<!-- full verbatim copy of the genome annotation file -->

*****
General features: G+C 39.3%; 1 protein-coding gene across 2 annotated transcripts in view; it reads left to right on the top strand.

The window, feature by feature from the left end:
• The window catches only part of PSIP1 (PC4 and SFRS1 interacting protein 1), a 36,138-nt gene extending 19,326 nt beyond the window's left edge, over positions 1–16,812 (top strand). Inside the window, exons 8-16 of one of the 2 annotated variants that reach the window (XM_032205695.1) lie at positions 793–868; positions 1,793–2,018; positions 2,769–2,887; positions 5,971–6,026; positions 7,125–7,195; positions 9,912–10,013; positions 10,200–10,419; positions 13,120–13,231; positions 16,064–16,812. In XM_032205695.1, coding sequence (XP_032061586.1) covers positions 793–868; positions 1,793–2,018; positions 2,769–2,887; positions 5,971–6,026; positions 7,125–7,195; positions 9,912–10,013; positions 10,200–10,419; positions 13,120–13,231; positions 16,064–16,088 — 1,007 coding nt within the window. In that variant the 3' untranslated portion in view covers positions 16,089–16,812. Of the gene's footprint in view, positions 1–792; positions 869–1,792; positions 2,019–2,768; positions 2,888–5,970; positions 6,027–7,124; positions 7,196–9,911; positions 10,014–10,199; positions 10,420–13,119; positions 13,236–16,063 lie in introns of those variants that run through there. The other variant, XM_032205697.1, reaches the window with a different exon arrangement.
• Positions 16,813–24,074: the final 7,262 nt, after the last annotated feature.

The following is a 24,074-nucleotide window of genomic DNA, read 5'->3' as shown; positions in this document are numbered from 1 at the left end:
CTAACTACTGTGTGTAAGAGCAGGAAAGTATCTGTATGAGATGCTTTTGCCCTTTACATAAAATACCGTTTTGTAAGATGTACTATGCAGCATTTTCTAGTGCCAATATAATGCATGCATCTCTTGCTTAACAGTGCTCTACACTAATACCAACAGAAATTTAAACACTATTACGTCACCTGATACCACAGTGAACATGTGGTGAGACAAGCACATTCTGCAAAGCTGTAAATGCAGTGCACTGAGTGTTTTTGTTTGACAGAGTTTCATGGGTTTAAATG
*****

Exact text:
General features: G+C 39.3%; 1 protein-coding gene across 2 annotated transcripts in view; it reads left to right on the top strand.

The window, feature by feature from the left end:
• The window catches only part of PSIP1 (PC4 and SFRS1 interacting protein 1), a 36,138-nt gene extending 19,326 nt beyond the window's left edge, over positions 1–16,812 (top strand). Inside the window, exons 8-16 of one of the 2 annotated variants that reach the window (XM_032205695.1) lie at positions 793–868; positions 1,793–2,018; positions 2,769–2,887; positions 5,971–6,026; positions 7,125–7,195; positions 9,912–10,013; positions 10,200–10,419; positions 13,120–13,231; positions 16,064–16,812. In XM_032205695.1, coding sequence (XP_032061586.1) covers positions 793–868; positions 1,793–2,018; positions 2,769–2,887; positions 5,971–6,026; positions 7,125–7,195; positions 9,912–10,013; positions 10,200–10,419; positions 13,120–13,231; positions 16,064–16,088 — 1,007 coding nt within the window. In that variant the 3' untranslated portion in view covers positions 16,089–16,812. Of the gene's footprint in view, positions 1–792; positions 869–1,792; positions 2,019–2,768; positions 2,888–5,970; positions 6,027–7,124; positions 7,196–9,911; positions 10,014–10,199; positions 10,420–13,119; positions 13,236–16,063 lie in introns of those variants that run through there. The other variant, XM_032205697.1, reaches the window with a different exon arrangement.
• Positions 16,813–24,074: the final 7,262 nt, after the last annotated feature.

The following is a 24,074-nucleotide window of genomic DNA, read 5'->3' as shown; positions in this document are numbered from 1 at the left end:
CTAACTACTGTGTGTAAGAGCAGGAAAGTATCTGTATGAGATGCTTTTGCCCTTTACATAAAATACCGTTTTGTAAGATGTACTATGCAGCATTTTCTAGTGCCAATATAATGCATGCATCTCTTGCTTAACAGTGCTCTACACTAATACCAACAGAAATTTAAACACTATTACGTCACCTGATACCACAGTGAACATGTGGTGAGACAAGCACATTCTGCAAAGCTGTAAATGCAGTGCACTGAGTGTTTTTGTTTGACAGAGTTTCATGGGTTTAAATG